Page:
Speakers often worry about how to begin their speech. With a joke? A poignant story? A motivational idea? Thinking about how to end your speech is just as important and often overlooked. It is frequently left to an abrupt “um…thank you” following an awkward pause.
Why spend time planning an ending?
The first impression your audience has of you is what keeps them focused on your message during your speech. But how will they remember you? Will they remember you? Over time, many people will recall less than ten percent of what they hear. The more engaging you make your wrap-up, the more they will remember down the road. Ending with a call-to-action can greatly increase the long term impact of your words.
How to Wrap Things Up?
Circle the Wagons: Bring your speech back to where you began. A classic method of speech construction is to tell your audience what you’re going to tell them, then tell them, then tell them what you told them. Repetition is great for memory.
Last Things First: Writing the end of a speech first is an effective tactic. Think about what you want the audience to take away from your presentation. It’s also a good way to tie it in to the opening. Writing the ending first ensures that your speech concludes with your freshest thoughts. An important thing to remember when preparing your ending remarks is to:
Write them word for word: Treat the ending just as you do the rest of your speech. Know what you plan to say, what words and phrases you want to emphasize, and how you want your audience to feel when your presentation is over. The end is just as important as the rest of your speech and planning for it properly will keep it from sounding weak.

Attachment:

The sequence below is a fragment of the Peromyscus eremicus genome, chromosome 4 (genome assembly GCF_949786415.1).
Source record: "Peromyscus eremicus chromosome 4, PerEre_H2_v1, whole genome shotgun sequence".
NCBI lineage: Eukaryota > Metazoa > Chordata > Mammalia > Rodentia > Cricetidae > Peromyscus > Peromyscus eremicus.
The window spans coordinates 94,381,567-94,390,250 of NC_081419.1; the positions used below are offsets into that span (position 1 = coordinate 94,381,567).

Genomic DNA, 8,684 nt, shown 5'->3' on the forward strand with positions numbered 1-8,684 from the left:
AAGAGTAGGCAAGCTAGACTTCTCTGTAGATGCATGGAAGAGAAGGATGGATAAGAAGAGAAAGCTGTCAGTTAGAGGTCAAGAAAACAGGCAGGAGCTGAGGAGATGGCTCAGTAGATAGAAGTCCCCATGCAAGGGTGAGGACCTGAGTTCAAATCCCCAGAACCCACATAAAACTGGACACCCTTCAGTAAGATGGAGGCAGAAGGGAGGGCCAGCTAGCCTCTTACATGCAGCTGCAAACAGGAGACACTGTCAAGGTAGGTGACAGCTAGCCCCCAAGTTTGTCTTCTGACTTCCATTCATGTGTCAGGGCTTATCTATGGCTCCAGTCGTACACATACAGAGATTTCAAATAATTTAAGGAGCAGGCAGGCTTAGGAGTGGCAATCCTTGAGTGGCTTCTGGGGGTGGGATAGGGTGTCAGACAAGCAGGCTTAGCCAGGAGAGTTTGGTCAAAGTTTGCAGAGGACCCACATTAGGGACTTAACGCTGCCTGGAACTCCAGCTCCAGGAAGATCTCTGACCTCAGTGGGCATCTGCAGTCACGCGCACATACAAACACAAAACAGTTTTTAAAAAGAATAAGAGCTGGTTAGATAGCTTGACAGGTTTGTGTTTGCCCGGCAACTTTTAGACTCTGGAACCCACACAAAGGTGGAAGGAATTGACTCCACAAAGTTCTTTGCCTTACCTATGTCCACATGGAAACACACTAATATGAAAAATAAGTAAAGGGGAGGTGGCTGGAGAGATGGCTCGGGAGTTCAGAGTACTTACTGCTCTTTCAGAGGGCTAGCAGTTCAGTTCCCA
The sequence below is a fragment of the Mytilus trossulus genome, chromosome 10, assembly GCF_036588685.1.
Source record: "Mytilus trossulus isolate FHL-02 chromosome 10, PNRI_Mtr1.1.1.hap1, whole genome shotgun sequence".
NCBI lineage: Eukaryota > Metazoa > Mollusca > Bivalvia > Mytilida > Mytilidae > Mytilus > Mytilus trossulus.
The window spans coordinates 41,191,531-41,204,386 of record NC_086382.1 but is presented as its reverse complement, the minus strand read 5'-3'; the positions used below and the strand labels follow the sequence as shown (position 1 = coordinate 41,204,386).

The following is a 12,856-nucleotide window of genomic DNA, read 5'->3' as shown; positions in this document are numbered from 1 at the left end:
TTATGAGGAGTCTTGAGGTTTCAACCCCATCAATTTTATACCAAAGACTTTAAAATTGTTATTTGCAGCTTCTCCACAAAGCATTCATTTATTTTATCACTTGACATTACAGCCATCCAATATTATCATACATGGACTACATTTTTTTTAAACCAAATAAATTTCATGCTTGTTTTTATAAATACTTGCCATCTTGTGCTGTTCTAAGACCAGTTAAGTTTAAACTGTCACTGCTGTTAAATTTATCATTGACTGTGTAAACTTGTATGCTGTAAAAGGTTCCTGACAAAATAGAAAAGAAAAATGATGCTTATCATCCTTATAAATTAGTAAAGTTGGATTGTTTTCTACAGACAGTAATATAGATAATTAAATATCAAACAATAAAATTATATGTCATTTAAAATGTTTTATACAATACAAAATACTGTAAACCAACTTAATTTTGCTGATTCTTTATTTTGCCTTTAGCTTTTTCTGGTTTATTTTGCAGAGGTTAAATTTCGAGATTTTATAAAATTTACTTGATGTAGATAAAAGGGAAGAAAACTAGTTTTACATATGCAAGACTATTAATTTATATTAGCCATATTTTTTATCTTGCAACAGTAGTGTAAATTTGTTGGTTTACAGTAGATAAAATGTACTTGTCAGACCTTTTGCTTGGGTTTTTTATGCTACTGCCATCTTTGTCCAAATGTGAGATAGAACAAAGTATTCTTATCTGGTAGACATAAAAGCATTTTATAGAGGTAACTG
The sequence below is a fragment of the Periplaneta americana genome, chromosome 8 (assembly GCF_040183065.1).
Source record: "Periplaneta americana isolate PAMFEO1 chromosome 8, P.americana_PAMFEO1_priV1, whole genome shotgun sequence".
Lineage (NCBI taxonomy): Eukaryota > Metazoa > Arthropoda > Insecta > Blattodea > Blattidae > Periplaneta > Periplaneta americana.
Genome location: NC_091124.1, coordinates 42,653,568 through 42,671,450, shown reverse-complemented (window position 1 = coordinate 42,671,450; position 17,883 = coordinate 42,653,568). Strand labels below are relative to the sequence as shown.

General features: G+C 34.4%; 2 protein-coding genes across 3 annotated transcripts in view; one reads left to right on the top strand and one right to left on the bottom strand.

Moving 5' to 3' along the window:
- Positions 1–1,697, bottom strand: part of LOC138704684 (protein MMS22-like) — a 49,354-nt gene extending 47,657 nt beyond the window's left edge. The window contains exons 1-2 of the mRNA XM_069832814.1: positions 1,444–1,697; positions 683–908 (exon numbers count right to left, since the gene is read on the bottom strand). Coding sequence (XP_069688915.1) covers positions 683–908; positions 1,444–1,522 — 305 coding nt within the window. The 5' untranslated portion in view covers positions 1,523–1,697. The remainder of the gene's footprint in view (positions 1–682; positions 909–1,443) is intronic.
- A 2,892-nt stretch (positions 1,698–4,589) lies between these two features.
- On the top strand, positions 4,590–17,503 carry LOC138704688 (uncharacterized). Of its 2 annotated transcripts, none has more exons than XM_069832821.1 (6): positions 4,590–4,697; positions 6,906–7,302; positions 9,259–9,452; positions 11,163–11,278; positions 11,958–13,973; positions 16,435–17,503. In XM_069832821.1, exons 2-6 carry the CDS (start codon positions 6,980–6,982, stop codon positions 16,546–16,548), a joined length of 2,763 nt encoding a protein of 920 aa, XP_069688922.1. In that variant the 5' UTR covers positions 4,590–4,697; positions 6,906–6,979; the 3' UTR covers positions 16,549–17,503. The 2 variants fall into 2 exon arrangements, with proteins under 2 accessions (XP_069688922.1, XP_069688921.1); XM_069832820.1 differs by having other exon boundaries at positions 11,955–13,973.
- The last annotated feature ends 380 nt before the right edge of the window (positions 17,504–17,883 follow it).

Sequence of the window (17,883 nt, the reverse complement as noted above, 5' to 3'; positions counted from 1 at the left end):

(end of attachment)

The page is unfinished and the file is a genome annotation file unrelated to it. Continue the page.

Inspiring quote: Can’t think of a good way to end your speech? Use a quote from another person. There are lots of great online quotation resources, including this one from Forbes.
Wrapping Up the Wrap Up
The end of your speech is too important to leave to chance. Know what you will say and what you want your audience to hear from you before you walk away or take you seat.
Try this: Take the last speech you gave that you thought could have ended better and apply one of the methods we just discussed. Consider what will make your audience want to talk and think about you as they leave your presentation to go back to the rest of their day. Try adding a call to action or an inspiring comment or anecdote, then redeliver the speech to yourself in the mirror. Next, apply the same technique to your next speech and see what happens. I would love to know how it went! Send me your thoughts and tell me if you thought you saw an improvement.
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